DSS Commissioner Roderick Bremby
DSS Commissioner Roderick Bremby

A group of Medicaid enrollees, providers and advocates demanded Thursday that the state Department of Social Services address the long wait times and dropped calls at its call center.

The DSS system for handling clients’ calls has been under scrutiny since it was implemented five years ago to improve service. The old system relied on each client reaching a specific worker, who kept case information in paper files.

The wait times to reach a worker by phone have been inconsistent over the years. People call the center for help with health care coverage, food stamps and other public benefit programs.

According to Thursday’s letter to DSS Commissioner Roderick Bremby outlining the group’s concerns, the average wait time this May was 96 minutes.  In contrast, the period with the shortest wait times — 10 to 20 minutes — occurred between May 2015 and May 2016.

“For many people with disabilities, they don’t have the option of going in person to stand in line for hours at one of the DSS regional offices, which means that their ONLY means for getting a problem fixed is the call center,” said Keith Mullinar, a Medicaid enrollee with muscular dystrophy, in a statement. Mullinar is a member of the CT Cross Disability Lifespan Alliance, a statewide coalition of more than 230 advocates, individuals and nonprofits.

David Dearborn, DSS spokesman, said the agency is still reviewing the validity of the details provided in the letter. He highlighted some of the improvements DSS has made in recent years, and said the agency is working to bring the call wait times down through a variety of efforts, including the hiring of additional staff.

“Unfortunately, the letter ignores the many improvements DSS has made over the past five years—improvements that have speeded up Medicaid enrollment tremendously and moved our SNAP program into the top echelon nationally.,” Dearborn said. “We’re a national leader in Medicaid enrollment and leading New England in SNAP (Supplemental Nutrition Assistance Program).”

SNAP is the federal food stamp program for low-income individuals and families.

The 44 signatories, including Mullinar, called on DSS to produce a plan for getting to, and staying at, an average call wait time of 10 minutes or less.

“We ask that you get back to us within two weeks with an express assurance to commit the necessary human and other resources to promptly reach and then maintain this standard. If not, we will explore all advocacy options to bring about the necessary changes,” the letter said.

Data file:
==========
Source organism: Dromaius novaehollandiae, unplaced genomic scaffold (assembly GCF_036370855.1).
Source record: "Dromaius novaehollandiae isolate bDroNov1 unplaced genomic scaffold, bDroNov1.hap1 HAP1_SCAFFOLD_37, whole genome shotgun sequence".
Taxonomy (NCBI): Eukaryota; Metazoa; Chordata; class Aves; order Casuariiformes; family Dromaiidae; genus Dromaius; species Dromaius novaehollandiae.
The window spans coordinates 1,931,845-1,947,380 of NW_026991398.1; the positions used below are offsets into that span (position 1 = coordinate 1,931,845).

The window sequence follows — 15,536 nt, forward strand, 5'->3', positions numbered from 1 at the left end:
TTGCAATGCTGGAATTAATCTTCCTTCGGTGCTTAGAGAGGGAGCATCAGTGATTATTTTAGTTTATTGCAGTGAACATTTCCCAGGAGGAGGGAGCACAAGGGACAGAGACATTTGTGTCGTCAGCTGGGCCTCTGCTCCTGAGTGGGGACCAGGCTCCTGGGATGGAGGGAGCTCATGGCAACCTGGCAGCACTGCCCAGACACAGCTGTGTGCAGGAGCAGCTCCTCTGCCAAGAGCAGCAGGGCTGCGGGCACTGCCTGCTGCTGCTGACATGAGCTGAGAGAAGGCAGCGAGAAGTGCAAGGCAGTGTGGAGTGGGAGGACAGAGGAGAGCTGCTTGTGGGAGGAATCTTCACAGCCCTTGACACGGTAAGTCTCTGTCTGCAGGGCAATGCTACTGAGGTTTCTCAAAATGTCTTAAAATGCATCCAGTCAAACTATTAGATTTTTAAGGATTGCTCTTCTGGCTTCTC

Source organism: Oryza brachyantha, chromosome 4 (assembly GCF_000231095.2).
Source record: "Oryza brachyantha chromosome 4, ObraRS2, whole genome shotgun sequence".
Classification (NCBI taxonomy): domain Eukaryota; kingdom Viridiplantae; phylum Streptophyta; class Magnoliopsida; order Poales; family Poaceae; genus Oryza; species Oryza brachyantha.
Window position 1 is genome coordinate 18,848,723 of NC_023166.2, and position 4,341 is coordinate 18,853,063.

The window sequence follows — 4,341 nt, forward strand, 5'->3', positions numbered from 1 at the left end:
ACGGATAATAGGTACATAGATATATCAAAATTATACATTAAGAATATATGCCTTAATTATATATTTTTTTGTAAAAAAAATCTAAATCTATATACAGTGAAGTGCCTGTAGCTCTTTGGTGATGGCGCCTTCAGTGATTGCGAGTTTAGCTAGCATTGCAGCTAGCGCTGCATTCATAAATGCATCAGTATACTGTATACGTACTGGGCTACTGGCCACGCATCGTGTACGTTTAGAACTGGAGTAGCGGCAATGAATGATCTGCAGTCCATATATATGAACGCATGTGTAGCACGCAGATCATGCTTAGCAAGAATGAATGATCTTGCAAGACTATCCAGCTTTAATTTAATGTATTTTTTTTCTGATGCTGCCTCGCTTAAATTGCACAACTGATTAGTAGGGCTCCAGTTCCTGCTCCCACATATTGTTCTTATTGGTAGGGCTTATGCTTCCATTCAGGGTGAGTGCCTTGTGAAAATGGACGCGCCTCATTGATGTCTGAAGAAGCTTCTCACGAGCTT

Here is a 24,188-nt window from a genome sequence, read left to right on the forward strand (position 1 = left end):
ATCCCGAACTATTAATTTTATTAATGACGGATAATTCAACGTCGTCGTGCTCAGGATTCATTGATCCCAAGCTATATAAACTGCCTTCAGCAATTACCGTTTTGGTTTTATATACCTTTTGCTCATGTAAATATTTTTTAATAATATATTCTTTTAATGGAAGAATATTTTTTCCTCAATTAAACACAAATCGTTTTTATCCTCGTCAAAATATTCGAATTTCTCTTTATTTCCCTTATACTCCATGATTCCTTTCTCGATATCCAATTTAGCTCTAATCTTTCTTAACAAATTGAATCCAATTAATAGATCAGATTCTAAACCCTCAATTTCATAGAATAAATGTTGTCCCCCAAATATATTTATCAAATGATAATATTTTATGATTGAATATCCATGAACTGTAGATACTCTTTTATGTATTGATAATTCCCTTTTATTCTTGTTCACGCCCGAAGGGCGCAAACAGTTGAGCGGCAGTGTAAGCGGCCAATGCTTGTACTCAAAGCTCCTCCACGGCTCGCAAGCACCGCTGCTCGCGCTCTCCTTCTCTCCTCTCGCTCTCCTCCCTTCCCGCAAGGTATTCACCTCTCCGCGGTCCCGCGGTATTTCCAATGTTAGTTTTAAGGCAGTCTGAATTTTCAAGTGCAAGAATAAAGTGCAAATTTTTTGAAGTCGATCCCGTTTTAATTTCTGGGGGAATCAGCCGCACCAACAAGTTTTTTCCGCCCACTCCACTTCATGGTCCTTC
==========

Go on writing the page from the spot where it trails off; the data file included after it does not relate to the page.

This chart was part of a presentation given by DSS in March.
This chart was part of a presentation given by DSS in March. Department of Social Services

The letter gave several examples of state residents who waited for hours for help. On May 11, an elderly person called at 10 a.m. because her Medicare Savings Program benefits were denied due to DSS having erroneous income information. She gave up after waiting three hours.

The letter said, as delays persisted, DSS claimed that replacing EMS with ImpaCT —  the department’s computerized eligibility management system — would resolve the delays in processing and other DSS service issues.

“But we are now ten months past full implementation of ImpaCT, with all training long completed, and call wait times with ImpaCT are now worse than they have ever been,” the letter said. “DSS has been in chronic crisis mode for almost two years. It clearly lacks the needed human resources to answer the phone, given the other system deficiencies.”

Mackenzie is a former health reporter at CT Mirror. Prior to her time at CT Mirror, she covered health care, social services and immigration for the News-Times in Danbury and has more than a decade of reporting experience. She traveled to Uganda for the News-Times to report an award-winning five-part series about a Connecticut doctor's experience in Africa. A native of upstate New York, she started her journalism career at The Recorder in Greenfield, Mass., and worked at Newsday on Long Island for three years. She is a graduate of the Columbia University Graduate School of Journalism, where she wrote her master's thesis about illegal detentions in Haiti's women's prison.

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